Warning against ‘politicised appointments’ as key OfS roles open

New chair and ministers have scope to reshape regulator, as leadership and board roles potentially open up at politically fraught time

May 10, 2021
British Prime minister Boris Johnson launches a general campaign poster, 2019
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The Office for Students’ new chair and the Westminster government have a chance to reshape the English sector regulator as key leadership and board roles potentially open up this year – but they have been urged to avoid “politicised” appointments.

Lord Wharton of Yarm, a Conservative peer and former MP who chaired Boris Johnson’s party leadership campaign, took over from Sir Michael Barber as chair of the powerful organisation at the start of April.

The government’s decision to appoint to the OfS a Tory peer and close ally of the prime minister – whose decision to retain the party whip in the Lords has generated controversy – is seen by some as potentially bringing the regulator more closely into line with ministerial direction.

And scope to make other key appointments that could reshape the organisation is opening up, with six of the 15 seats on the OfS board potentially coming up for grabs this year – at a time when the Johnson government is taking a critical position against universities on a number of issues, including free speech and “low-value” courses.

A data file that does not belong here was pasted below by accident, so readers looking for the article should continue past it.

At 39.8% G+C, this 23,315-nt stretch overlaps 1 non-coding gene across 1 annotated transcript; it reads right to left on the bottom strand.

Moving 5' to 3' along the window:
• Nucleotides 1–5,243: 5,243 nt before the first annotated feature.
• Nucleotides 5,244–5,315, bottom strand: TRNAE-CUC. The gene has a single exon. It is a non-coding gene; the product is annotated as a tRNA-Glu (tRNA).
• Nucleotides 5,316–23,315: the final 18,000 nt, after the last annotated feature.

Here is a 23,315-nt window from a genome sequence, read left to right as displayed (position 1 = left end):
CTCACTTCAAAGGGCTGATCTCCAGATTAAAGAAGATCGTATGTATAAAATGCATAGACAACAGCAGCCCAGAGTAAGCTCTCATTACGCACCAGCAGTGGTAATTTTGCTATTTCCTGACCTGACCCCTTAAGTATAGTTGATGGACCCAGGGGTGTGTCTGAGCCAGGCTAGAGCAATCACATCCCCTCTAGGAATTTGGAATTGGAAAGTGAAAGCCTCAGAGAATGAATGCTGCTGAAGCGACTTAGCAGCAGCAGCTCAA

In 2018, former universities minister Jo Johnson made an ultimately unsuccessful attempt to appoint to the OfS board Toby Young, an intensely partisan right-wing commentator.

Nicola Dandridge, the OfS chief executive and former Universities UK chief executive, will end her term of appointment on 31 December, an OfS spokesman confirmed.

The spokesman also confirmed that terms of office for five other members of the board end on that date: Gurpreet Dehal, Martha Longdon, Elizabeth Fagan, University of the West of England vice-chancellor Steve West and OfS director of fair access Chris Millward.

Appointments to the OfS are managed by the Department for Education and made formally by the secretary of state, currently Gavin Williamson. Terms can range between three and five years.

The chief executive and other board members can be reappointed. But if Lord Wharton and Mr Williamson want to shake up the OfS then they could make fresh appointments.

In such a scenario, the appointment of another figure from the university sector as OfS chief executive, like Ms Dandridge, seems unlikely. 

Lord Wharton’s appointment follows a trend for the Johnson government to appoint current or former Conservative representatives and staffers to public organisations.

Nick Hillman, the Higher Education Policy Institute director and former adviser to Lord Willetts in his time as a Conservative universities minister, said he would “urge strongly against politicising the Office for Students’ board”.

“It would be a breach of the century-old and successful arm’s-length relationship between universities and central policymakers,” Mr Hillman said.

“I am not saying people with political experience should be ruled out from membership. They often have a lot to contribute. But no new board members should be appointed solely because of their political opinions.”

David Green, the University of Worcester vice-chancellor, a critic of the OfS who has warned that it has already impinged on university autonomy, said that universities “need to be independent of the state if they are to flourish and serve students and society well”.

“I hope that the new chair of the OfS and the new directors to follow will be mindful of the precious public trust that attends their office and seek to strengthen universities and our higher education system, protecting institutional autonomy and encouraging excellence and inclusion in the interests of society,” he said.


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